illustrating that power is most firmly established in the realms of both certainty and uncertainty.

In accordance with the title of Chapter Three, Paradoxes of Power, Collins’ main point is

that power is truly a contradiction; the word itself evokes images of monarchs and times long

gone by. But in the present day and an era marked by the rise of democracy, power has little to

do with such institutions; rather it something that is exercised on high levels as well as lower ones.

Although it is something not often thought about, power is everywhere. It is evident in the legal

system’s prosecution of criminals and a child’s compliance with a mother’s request; it is entirely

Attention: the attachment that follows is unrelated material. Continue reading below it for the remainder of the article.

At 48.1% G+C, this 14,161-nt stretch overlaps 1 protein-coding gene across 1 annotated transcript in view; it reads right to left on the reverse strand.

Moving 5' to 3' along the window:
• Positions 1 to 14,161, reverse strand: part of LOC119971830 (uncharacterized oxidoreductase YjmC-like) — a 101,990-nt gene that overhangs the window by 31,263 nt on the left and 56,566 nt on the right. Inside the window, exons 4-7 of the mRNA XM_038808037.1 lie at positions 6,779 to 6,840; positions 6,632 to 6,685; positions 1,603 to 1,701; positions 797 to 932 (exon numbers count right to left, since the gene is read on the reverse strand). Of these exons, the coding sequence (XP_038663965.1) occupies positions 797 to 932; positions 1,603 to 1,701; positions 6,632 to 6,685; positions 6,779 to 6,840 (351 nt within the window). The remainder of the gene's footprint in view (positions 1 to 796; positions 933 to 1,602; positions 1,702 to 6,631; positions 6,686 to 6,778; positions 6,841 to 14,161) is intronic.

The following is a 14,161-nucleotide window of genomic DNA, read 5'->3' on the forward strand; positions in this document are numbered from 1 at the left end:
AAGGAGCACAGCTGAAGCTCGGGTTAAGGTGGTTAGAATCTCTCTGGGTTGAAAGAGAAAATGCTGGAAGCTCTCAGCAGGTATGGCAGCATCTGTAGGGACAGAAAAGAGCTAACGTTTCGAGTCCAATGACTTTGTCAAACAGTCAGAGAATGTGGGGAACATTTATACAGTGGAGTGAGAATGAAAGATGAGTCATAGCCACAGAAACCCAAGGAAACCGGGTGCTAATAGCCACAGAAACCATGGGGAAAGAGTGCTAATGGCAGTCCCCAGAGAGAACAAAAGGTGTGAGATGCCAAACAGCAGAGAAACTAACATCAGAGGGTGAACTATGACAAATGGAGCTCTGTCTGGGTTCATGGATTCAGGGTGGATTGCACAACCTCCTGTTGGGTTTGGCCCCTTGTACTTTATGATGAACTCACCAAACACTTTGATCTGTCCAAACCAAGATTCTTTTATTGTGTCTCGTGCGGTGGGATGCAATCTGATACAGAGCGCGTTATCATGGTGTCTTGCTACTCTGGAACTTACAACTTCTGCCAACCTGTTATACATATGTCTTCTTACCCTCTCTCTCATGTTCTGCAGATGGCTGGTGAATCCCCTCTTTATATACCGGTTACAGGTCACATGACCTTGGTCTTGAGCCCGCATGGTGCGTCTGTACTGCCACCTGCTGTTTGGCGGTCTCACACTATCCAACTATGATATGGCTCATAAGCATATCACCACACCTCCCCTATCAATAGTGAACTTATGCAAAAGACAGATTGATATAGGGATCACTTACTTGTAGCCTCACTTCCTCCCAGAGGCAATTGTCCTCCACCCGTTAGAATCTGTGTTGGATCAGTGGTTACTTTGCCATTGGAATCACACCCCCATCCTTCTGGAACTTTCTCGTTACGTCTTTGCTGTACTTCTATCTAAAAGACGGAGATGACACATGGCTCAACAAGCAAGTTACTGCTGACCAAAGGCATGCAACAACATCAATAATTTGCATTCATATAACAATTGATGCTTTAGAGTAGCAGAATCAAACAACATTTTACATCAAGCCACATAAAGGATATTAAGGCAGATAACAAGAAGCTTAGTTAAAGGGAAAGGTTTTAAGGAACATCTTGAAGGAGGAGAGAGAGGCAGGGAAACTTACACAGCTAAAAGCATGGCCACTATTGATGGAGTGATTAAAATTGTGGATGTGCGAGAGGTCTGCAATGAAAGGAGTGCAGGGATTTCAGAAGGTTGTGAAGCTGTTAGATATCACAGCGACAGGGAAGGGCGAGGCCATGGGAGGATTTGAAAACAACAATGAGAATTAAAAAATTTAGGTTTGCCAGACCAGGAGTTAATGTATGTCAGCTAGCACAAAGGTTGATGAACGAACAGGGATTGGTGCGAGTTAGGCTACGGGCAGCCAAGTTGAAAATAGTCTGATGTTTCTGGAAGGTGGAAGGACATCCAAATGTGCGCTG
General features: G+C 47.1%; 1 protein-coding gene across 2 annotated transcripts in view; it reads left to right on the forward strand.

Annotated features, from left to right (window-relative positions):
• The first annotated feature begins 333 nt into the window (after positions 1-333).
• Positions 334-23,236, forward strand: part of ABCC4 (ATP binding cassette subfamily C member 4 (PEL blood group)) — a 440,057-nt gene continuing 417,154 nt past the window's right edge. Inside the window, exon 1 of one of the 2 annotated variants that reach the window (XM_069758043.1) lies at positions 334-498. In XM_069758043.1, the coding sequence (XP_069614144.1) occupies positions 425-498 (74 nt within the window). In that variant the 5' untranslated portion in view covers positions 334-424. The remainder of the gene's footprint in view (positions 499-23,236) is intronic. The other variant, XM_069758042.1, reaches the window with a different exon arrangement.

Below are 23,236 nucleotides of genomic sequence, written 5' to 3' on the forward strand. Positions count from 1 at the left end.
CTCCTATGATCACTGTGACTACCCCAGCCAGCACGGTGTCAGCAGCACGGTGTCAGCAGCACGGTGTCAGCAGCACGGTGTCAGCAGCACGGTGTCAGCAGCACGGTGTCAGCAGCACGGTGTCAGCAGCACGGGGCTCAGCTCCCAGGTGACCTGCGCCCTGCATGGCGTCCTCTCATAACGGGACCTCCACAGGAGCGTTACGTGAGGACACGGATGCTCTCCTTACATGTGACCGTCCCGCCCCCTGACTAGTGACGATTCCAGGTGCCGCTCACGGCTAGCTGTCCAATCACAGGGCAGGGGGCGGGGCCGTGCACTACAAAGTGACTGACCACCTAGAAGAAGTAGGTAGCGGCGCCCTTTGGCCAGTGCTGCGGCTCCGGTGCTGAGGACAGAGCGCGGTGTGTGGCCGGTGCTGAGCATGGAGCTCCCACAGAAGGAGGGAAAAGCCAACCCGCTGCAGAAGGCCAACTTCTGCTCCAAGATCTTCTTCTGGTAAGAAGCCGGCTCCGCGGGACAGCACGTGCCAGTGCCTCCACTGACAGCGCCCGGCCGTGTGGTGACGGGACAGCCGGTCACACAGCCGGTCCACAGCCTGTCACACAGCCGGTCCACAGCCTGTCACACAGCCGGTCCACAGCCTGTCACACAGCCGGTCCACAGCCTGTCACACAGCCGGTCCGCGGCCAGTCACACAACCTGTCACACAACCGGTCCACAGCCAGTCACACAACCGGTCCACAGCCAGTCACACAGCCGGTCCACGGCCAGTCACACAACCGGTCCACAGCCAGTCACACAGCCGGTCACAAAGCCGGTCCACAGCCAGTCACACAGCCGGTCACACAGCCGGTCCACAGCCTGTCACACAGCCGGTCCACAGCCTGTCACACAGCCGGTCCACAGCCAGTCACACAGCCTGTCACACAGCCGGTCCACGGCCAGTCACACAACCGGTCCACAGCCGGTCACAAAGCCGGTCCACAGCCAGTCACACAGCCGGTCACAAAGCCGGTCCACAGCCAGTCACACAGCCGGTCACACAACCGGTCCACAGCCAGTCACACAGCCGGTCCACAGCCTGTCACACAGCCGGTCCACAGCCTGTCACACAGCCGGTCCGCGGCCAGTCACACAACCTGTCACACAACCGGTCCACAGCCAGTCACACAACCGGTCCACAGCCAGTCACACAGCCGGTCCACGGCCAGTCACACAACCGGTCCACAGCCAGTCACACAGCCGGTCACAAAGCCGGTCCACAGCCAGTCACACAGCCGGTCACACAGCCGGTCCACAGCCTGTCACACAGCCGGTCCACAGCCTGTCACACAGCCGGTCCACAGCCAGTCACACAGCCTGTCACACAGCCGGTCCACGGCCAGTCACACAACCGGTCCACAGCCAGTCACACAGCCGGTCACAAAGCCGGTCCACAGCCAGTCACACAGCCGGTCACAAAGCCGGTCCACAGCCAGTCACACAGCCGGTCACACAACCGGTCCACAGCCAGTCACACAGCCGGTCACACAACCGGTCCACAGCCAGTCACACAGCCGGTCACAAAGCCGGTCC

possible that power exists in some form within every human and social relationship. Yet some

forms of power are certainly more effective than others. The key to realizing power most

effectively lies in the acknowledgement of occasional concession and knowing when to “giv(e) in

on something less important” (74). For instance, once again consider the example of a mother

and child. Assume that the child wants to go over to a friend’s house to play, but he has promised

his mother that he would do his chores that afternoon. The child begs his mother to let him go

and play, assuring her that he will do his chores immediately upon arriving home. The mother